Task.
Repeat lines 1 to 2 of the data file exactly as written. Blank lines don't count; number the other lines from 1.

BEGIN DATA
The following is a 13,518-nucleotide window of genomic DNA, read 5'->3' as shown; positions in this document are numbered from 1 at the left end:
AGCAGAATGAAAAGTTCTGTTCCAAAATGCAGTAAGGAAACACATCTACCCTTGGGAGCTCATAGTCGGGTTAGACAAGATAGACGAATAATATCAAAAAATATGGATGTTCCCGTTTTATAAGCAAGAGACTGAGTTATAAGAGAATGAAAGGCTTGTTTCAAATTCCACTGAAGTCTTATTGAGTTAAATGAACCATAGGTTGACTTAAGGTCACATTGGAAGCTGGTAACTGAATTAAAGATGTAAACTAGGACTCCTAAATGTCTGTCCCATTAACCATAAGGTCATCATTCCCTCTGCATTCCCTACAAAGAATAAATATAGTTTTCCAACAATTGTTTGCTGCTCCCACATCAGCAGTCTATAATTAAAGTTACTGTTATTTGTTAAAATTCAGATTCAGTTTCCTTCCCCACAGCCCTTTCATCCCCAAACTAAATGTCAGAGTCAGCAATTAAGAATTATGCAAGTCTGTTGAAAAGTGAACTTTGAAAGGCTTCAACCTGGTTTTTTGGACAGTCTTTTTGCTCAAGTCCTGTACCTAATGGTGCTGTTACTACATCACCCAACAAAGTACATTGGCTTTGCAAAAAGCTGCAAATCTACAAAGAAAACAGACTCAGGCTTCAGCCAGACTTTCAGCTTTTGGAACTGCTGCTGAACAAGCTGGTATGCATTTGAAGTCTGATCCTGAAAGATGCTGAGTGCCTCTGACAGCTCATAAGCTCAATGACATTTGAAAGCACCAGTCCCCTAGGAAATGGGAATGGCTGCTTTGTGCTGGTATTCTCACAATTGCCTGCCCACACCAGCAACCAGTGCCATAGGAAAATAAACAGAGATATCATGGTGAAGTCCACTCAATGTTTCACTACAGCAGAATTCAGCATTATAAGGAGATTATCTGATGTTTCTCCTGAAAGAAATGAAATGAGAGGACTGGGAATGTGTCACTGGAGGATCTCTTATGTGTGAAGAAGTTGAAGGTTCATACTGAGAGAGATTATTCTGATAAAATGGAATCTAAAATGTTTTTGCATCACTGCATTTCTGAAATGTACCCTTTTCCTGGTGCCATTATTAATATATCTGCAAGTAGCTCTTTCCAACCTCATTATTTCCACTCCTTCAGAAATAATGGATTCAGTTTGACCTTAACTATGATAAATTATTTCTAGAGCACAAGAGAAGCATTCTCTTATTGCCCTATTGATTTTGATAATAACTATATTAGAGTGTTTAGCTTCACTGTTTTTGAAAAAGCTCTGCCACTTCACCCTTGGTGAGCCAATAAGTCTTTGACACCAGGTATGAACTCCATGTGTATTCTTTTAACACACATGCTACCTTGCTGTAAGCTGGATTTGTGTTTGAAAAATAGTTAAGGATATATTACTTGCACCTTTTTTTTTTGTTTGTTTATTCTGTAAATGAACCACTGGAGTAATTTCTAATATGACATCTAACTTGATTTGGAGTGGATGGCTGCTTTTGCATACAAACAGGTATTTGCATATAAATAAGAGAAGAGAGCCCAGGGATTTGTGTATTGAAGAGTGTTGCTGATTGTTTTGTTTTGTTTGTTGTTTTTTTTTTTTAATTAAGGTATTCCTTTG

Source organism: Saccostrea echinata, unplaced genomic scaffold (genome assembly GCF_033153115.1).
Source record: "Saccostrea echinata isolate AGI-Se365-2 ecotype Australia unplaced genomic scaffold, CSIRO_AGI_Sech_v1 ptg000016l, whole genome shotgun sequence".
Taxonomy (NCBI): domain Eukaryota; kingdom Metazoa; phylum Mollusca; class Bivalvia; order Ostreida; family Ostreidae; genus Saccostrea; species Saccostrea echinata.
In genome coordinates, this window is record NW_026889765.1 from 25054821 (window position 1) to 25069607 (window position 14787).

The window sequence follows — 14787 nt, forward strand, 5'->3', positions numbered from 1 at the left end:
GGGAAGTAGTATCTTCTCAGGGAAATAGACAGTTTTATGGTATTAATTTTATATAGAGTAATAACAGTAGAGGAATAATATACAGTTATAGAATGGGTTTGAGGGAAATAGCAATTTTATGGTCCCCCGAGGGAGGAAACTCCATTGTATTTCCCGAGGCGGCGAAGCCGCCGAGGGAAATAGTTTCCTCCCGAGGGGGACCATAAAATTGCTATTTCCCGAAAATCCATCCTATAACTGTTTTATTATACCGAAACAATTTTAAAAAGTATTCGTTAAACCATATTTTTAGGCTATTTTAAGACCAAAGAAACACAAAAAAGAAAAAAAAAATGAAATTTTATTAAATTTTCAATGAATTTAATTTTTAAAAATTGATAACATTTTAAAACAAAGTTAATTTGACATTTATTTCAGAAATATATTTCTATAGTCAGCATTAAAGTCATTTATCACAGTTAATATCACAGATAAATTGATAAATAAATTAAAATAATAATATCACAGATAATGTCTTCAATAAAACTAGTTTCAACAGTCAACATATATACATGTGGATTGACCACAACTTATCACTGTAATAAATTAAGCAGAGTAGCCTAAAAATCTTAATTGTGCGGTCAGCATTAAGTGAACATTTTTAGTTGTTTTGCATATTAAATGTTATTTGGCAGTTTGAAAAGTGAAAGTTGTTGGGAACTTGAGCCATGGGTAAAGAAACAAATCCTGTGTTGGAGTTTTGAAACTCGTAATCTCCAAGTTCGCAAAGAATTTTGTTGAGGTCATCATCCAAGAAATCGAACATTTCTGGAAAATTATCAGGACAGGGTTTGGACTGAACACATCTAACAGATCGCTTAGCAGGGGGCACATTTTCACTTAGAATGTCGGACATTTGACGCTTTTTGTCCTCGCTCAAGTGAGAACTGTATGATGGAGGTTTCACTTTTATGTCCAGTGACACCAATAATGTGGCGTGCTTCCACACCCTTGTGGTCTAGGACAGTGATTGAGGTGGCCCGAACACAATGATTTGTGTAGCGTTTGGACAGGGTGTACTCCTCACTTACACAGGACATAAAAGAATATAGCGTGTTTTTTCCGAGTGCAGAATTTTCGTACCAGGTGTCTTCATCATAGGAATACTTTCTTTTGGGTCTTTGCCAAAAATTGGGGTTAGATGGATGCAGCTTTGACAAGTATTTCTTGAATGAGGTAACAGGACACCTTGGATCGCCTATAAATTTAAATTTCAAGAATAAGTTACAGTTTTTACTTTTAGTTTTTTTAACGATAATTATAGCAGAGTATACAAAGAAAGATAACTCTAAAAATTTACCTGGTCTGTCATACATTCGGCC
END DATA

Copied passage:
The following is a 13,518-nucleotide window of genomic DNA, read 5'->3' as shown; positions in this document are numbered from 1 at the left end:
AGCAGAATGAAAAGTTCTGTTCCAAAATGCAGTAAGGAAACACATCTACCCTTGGGAGCTCATAGTCGGGTTAGACAAGATAGACGAATAATATCAAAAAATATGGATGTTCCCGTTTTATAAGCAAGAGACTGAGTTATAAGAGAATGAAAGGCTTGTTTCAAATTCCACTGAAGTCTTATTGAGTTAAATGAACCATAGGTTGACTTAAGGTCACATTGGAAGCTGGTAACTGAATTAAAGATGTAAACTAGGACTCCTAAATGTCTGTCCCATTAACCATAAGGTCATCATTCCCTCTGCATTCCCTACAAAGAATAAATATAGTTTTCCAACAATTGTTTGCTGCTCCCACATCAGCAGTCTATAATTAAAGTTACTGTTATTTGTTAAAATTCAGATTCAGTTTCCTTCCCCACAGCCCTTTCATCCCCAAACTAAATGTCAGAGTCAGCAATTAAGAATTATGCAAGTCTGTTGAAAAGTGAACTTTGAAAGGCTTCAACCTGGTTTTTTGGACAGTCTTTTTGCTCAAGTCCTGTACCTAATGGTGCTGTTACTACATCACCCAACAAAGTACATTGGCTTTGCAAAAAGCTGCAAATCTACAAAGAAAACAGACTCAGGCTTCAGCCAGACTTTCAGCTTTTGGAACTGCTGCTGAACAAGCTGGTATGCATTTGAAGTCTGATCCTGAAAGATGCTGAGTGCCTCTGACAGCTCATAAGCTCAATGACATTTGAAAGCACCAGTCCCCTAGGAAATGGGAATGGCTGCTTTGTGCTGGTATTCTCACAATTGCCTGCCCACACCAGCAACCAGTGCCATAGGAAAATAAACAGAGATATCATGGTGAAGTCCACTCAATGTTTCACTACAGCAGAATTCAGCATTATAAGGAGATTATCTGATGTTTCTCCTGAAAGAAATGAAATGAGAGGACTGGGAATGTGTCACTGGAGGATCTCTTATGTGTGAAGAAGTTGAAGGTTCATACTGAGAGAGATTATTCTGATAAAATGGAATCTAAAATGTTTTTGCATCACTGCATTTCTGAAATGTACCCTTTTCCTGGTGCCATTATTAATATATCTGCAAGTAGCTCTTTCCAACCTCATTATTTCCACTCCTTCAGAAATAATGGATTCAGTTTGACCTTAACTATGATAAATTATTTCTAGAGCACAAGAGAAGCATTCTCTTATTGCCCTATTGATTTTGATAATAACTATATTAGAGTGTTTAGCTTCACTGTTTTTGAAAAAGCTCTGCCACTTCACCCTTGGTGAGCCAATAAGTCTTTGACACCAGGTATGAACTCCATGTGTATTCTTTTAACACACATGCTACCTTGCTGTAAGCTGGATTTGTGTTTGAAAAATAGTTAAGGATATATTACTTGCACCTTTTTTTTTTGTTTGTTTATTCTGTAAATGAACCACTGGAGTAATTTCTAATATGACATCTAACTTGATTTGGAGTGGATGGCTGCTTTTGCATACAAACAGGTATTTGCATATAAATAAGAGAAGAGAGCCCAGGGATTTGTGTATTGAAGAGTGTTGCTGATTGTTTTGTTTTGTTTGTTGTTTTTTTTTTTTAATTAAGGTATTCCTTTG